Mario certainly knows how to take a simple platforming format and add so many new dimensions that it feels like a game with its own class. Many thought there would be no topping Super Mario Bros. 3, but it happened right at the launch of the new system. The unbridled success of Super Mario World solidified the notion that the portly plumber sells systems, and the tough challenge thenceforth was to make sure that development of a new system also required a new Mario adventure in the works. Lest we forget, one of the best sidekicks, the adorable green dinosaur Yoshi, made his debut in Super Mario World, and has since starred in many of his own great adventures.
Side-scrolling platformers were by far the standard format for both the NES and Super NES, flooding the market over and over again and eventually becoming redundant. Then Donkey Kong Country came along, and any aged gamer will attest to having a "wow moment" the first time they loaded up the game. Experimenting with a Silicon Graphics workstation, developer Rare was able to produce one of the first console games with pre-rendered 3D graphics. And while young gamers today might quickly brush this aside, it was a big deal back then. It basically spawned what today would be considered 2.5D graphics, which are heavily used in games that try to rekindle traditional platforming models with current technology.
As with other games on this list, Star Fox's successor is considered the hallmark of the series, but the original was truly revolutionary. 3D polygon graphics were considered beyond the system's capabilities at the time—which is actually a fairly accurate statement. So the Super FX chip, which allowed such dynamic displays, was built into the game cartridge itself. Thus we were gifted with a truly mind-blowing visual experience, and the rest is history. Not only an evolution in display, but a variation on difficulty settings came from this classic gem. Instead of choosing easy, medium, or hard modes, you're mission path would decide your skill test, also multiplying the replay value of the game.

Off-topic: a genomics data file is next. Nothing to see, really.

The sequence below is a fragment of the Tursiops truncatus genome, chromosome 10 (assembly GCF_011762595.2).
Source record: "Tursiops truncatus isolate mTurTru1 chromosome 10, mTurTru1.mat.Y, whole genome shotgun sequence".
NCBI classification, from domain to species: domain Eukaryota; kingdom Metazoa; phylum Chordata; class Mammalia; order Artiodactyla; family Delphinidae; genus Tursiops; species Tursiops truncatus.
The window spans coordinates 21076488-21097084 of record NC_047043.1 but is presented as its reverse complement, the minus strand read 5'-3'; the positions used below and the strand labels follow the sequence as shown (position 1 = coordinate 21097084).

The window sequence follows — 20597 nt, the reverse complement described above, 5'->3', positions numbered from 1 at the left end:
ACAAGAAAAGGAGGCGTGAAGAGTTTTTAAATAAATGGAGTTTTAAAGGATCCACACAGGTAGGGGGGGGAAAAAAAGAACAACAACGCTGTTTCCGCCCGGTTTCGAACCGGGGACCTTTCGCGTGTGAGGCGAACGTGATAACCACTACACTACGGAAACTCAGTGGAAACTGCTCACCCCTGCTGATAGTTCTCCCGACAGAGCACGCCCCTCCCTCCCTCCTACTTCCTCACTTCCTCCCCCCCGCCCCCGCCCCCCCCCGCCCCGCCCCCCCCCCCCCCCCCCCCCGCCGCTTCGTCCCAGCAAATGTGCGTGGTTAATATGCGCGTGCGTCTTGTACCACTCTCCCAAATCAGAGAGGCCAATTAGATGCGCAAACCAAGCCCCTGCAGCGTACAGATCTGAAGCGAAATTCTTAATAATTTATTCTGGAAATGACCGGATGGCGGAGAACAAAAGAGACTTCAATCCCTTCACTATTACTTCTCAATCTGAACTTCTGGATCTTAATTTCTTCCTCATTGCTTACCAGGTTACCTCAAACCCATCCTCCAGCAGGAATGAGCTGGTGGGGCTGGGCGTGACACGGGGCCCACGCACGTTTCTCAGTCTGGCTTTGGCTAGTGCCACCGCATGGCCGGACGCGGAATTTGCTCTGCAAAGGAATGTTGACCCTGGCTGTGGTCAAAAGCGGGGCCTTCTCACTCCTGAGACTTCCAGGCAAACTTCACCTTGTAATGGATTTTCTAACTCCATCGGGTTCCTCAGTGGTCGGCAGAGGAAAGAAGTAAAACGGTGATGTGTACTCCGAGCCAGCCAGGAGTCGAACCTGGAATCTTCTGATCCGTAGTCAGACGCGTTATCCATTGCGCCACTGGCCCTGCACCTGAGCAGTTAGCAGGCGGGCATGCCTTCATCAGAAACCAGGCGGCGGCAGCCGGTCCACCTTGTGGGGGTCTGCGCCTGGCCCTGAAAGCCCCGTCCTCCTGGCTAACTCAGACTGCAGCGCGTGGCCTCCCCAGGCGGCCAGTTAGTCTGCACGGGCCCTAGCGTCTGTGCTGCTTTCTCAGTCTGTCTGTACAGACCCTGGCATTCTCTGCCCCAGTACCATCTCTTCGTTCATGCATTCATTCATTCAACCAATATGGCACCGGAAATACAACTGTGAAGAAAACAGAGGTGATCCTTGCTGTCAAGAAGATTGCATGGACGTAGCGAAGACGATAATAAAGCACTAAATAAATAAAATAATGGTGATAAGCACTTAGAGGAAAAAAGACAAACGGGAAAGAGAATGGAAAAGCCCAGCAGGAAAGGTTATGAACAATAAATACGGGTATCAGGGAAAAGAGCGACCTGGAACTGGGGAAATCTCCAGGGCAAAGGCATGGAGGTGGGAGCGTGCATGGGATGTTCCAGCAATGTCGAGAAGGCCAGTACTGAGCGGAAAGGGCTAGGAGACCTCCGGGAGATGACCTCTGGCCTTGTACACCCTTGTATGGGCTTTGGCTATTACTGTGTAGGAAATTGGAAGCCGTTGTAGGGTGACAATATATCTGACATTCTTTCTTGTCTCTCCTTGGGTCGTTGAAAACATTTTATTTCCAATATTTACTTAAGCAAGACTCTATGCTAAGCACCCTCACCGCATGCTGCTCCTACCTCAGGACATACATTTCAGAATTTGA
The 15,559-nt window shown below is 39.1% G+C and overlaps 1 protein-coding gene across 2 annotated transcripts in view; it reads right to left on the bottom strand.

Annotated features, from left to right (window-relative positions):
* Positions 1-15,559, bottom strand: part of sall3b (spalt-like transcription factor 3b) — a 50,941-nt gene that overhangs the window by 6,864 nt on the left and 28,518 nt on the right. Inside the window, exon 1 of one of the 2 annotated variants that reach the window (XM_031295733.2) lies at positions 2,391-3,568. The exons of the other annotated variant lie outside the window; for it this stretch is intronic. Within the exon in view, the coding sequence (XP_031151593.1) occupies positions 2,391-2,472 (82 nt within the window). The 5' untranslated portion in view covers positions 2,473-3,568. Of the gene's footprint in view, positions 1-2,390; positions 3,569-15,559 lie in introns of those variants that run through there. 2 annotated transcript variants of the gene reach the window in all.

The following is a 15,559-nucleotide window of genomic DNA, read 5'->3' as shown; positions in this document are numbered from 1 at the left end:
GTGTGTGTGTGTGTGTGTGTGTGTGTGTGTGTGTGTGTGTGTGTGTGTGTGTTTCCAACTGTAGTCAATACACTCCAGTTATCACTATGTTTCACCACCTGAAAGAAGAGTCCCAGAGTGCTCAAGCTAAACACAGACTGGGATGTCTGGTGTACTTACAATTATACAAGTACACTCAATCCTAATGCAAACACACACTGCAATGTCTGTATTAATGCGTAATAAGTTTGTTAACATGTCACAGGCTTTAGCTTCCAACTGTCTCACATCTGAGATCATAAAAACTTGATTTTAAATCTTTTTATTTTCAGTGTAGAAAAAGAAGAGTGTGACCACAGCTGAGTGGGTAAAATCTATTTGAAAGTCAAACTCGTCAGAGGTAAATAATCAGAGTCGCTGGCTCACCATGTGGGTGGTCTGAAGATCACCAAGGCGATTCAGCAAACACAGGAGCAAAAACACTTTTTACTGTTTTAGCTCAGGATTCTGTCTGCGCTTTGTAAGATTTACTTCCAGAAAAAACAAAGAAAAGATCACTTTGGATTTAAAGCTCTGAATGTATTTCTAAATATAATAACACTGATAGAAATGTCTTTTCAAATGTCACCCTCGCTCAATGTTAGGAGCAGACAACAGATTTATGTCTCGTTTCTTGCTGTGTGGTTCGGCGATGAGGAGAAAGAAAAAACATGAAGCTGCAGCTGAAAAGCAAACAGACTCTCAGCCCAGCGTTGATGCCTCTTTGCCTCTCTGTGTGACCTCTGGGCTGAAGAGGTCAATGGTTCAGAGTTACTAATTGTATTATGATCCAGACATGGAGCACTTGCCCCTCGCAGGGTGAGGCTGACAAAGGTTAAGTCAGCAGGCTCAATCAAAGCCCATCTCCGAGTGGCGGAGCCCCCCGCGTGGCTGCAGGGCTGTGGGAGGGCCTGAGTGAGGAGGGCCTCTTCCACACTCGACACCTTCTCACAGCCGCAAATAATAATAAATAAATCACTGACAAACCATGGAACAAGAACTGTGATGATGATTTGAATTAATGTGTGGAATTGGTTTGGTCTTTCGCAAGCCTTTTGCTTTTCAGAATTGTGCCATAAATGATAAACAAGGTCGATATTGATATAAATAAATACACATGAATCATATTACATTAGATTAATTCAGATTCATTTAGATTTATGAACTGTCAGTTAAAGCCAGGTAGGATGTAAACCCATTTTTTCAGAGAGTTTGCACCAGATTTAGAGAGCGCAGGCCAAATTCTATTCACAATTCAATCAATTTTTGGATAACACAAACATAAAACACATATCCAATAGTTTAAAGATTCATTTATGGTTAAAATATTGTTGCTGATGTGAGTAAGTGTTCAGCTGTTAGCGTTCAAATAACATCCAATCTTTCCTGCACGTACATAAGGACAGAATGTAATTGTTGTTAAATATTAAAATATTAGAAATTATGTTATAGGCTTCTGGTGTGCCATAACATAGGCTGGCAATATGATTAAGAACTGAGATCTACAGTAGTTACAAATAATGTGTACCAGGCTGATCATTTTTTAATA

Unlike the first game in the venerable series, Final Fantasy II eliminated the player's choice of setting up a team and picking classes. This omission may have seemed risky during development, but by creating specific playable characters, we were presented with real heroes whose relationships were crafted throughout the journey, giving a much greater sense of attachment between the player and the characters. FFII is a perfect example of a game that has stood the test of time, as anyone who played it years ago will immediately recognize Cecil, Kain, Rydia, Palom and Porom, and the rest of the crew.
I may sound like a broken record here, but Super Mario Kart single-handedly launched the success of kart racing. Some may play every new version that has infallibly come out on each Nintendo system since the SNES, and others cringe when they hear another regurgitation of the racer is coming. Either way, there's no denying the success of the series. Not only was Super Mario Kart the first of its particular racing style, but it was also the first title to incorporate characters from different franchises, which has now become a staple with any Mario sports or party game.
Date: February 16, 2012
*The views expressed within this article are solely the opinion of the author and do not express the views held by Cheat Code Central.*